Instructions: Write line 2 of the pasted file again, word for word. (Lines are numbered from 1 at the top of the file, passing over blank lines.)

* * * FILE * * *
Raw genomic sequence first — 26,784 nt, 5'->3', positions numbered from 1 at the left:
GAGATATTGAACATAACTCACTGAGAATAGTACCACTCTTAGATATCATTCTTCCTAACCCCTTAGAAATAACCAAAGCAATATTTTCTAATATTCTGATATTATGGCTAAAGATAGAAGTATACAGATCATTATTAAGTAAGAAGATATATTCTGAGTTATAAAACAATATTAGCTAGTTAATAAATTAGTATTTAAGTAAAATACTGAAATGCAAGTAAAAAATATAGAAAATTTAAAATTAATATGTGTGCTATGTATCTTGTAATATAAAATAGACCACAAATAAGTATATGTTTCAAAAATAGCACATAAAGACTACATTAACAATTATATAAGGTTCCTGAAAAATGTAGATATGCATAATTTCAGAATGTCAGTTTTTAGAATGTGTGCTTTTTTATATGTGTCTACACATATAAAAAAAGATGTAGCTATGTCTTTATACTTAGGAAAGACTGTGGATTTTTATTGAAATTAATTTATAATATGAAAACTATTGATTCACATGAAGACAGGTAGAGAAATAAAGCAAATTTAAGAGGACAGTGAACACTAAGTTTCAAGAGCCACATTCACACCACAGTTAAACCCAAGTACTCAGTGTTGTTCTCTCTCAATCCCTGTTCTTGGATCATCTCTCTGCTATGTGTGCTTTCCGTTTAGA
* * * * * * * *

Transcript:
GAGATATTGAACATAACTCACTGAGAATAGTACCACTCTTAGATATCATTCTTCCTAACCCCTTAGAAATAACCAAAGCAATATTTTCTAATATTCTGATATTATGGCTAAAGATAGAAGTATACAGATCATTATTAAGTAAGAAGATATATTCTGAGTTATAAAACAATATTAGCTAGTTAATAAATTAGTATTTAAGTAAAATACTGAAATGCAAGTAAAAAATATAGAAAATTTAAAATTAATATGTGTGCTATGTATCTTGTAATATAAAATAGACCACAAATAAGTATATGTTTCAAAAATAGCACATAAAGACTACATTAACAATTATATAAGGTTCCTGAAAAATGTAGATATGCATAATTTCAGAATGTCAGTTTTTAGAATGTGTGCTTTTTTATATGTGTCTACACATATAAAAAAAGATGTAGCTATGTCTTTATACTTAGGAAAGACTGTGGATTTTTATTGAAATTAATTTATAATATGAAAACTATTGATTCACATGAAGACAGGTAGAGAAATAAAGCAAATTTAAGAGGACAGTGAACACTAAGTTTCAAGAGCCACATTCACACCACAGTTAAACCCAAGTACTCAGTGTTGTTCTCTCTCAATCCCTGTTCTTGGATCATCTCTCTGCTATGTGTGCTTTCCGTTTAGA